Study Touts Timely Reporting of Income Changes Under ACA


Timely reporting of income changes is essential for residents of California and other states to avoid owing the federal government refunds for health insurance subsidies under the Affordable Care Act, according to a study by UC-Berkeley, UCLA and the Economic Policy Institute, Payers & Providers reports (Payers & Providers, 9/12).

Background on Exchange

The ACA's health insurance exchanges -- which primarily will serve individuals and small businesses -- are designed to function similarly to websites like Amazon and Expedia, allowing users to choose among various health plans through an easily navigable online store.

California's exchange is expected to open for registration in October (California Healthline, 9/10).

Under the ACA, individuals with annual incomes between 100% and 400% of the federal poverty level who do not have access to affordable coverage through their employer are eligible for subsidized coverage through the exchanges (California Healthline, 9/9).

Details of Study

Researchers found that mid-year income changes could cause individuals to owe money to the federal government for exchange subsidies.

However, researchers said individuals can avoid higher repayments by reporting such changes as soon as possible.

Elise Gould -- a health policy researcher at EPI -- said that reporting income changes quickly "will make a significant difference in both the share of people who will owe repayments and the size of those repayments."

For example, if no families report income changes during a single year, 38% of those receiving subsidies would owe the government a median of $857 each, the report found. If families report income changes in a timely manner, only 23% would owe money to the government and those that do would pay a median of $343 each.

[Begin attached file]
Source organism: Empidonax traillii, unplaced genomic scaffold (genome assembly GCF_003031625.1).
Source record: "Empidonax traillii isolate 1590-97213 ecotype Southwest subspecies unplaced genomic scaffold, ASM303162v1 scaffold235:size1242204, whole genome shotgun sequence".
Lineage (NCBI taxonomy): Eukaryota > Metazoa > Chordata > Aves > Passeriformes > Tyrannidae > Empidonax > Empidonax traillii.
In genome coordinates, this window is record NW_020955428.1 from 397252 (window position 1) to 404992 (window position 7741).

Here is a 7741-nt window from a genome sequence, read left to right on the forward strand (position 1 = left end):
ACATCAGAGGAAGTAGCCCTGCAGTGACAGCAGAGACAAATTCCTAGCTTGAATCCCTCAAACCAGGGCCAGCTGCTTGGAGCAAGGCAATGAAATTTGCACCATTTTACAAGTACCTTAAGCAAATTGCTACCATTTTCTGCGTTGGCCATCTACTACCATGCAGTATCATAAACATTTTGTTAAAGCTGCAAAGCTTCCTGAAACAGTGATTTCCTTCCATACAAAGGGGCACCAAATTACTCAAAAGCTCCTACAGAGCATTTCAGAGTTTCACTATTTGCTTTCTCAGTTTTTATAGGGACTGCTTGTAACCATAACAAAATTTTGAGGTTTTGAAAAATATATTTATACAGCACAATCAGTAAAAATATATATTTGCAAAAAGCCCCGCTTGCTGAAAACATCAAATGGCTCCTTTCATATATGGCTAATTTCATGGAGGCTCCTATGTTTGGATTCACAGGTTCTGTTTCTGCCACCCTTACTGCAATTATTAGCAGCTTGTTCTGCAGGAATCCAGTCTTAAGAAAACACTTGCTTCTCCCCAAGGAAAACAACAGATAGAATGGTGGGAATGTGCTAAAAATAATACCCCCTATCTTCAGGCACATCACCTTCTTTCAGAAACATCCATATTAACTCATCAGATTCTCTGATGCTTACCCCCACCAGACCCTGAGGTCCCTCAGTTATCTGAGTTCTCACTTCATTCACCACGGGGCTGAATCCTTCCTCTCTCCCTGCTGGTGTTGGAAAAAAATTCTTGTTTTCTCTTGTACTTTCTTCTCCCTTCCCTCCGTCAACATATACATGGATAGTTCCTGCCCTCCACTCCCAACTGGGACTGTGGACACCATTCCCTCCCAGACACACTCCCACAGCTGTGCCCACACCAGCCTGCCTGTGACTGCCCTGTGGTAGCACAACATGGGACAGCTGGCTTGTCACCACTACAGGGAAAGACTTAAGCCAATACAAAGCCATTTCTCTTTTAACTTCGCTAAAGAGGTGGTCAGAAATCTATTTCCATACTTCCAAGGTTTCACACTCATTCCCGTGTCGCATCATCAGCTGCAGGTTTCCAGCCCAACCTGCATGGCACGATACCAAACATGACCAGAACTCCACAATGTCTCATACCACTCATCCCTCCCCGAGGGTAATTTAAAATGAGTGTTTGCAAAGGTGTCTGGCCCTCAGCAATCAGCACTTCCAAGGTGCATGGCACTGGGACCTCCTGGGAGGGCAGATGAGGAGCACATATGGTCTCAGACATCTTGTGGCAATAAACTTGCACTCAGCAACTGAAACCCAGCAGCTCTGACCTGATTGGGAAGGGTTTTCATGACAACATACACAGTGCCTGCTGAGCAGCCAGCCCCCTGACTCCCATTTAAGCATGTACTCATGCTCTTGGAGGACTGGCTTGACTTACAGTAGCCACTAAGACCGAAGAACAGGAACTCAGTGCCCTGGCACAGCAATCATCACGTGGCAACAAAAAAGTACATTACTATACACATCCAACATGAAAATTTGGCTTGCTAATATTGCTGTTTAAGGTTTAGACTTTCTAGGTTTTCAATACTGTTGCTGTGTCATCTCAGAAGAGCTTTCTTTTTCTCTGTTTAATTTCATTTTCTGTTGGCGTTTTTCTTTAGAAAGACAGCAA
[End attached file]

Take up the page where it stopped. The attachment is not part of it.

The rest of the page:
Gould said that "[c]onsumer education is essential" for residents to avoid higher payments to the government.

Ken Jacobs -- chair of UC-Berkeley's Center for Labor Research and Education -- suggested that exchanges in California and other states:

  • Inform consumers about how tax credits work;
  • Educate consumers about the importance of promptly reporting changes in income, family size and tax filing status; and
  • Periodically remind enrollees to report such changes (Payers & Providers, 9/12).
Ken Jacobs
Frank Neuhauser raises an important consideration in his comments that is worthy of further research. Since our progressive income tax system is based on marginal rates, however, it is unlikely to have much of an impact. My quick calculation for a family with an income of $85,000 at enrollment and a final year income of $95,000, which puts them over the 400% FPL eligibility threshold, is that they would have less than $2 in over-withholding on their income taxes as a result of the change, a small fraction of the potential repayment obligation. This also assumes the increase is in earned income and subject to withholding. The good news from the research is that repayments can be minimized with timely and accurate income reporting and subsidy adjustments. That will require good consumer education about the issues. Tax prepares can also play an important role by letting people know their options in contributing to retirement plans to reduce their modified adjusted gross income.
Frank Neuhauser
While generally well done and informative, the study is overly alarmist and misses other dynamics that would offset repayments of subsidy at tax time. Generally, persons whose income increases, say in the last half of the year, leading to potential repayment of subsidies, will also be eligible for tax refunds because under our progressive tax structure, they will usually have overpaid withholding over the last half of the year more than they underpaid the first half, both relative to their final average tax rate. In addition, most economic models assume that expenditures are not fully responsive to income changes, suggesting that recent savings will be higher for those whose incomes increase substantially, period-to-period. Both of these effects will cushion the impact of subsidies owed for substantial swings in income.

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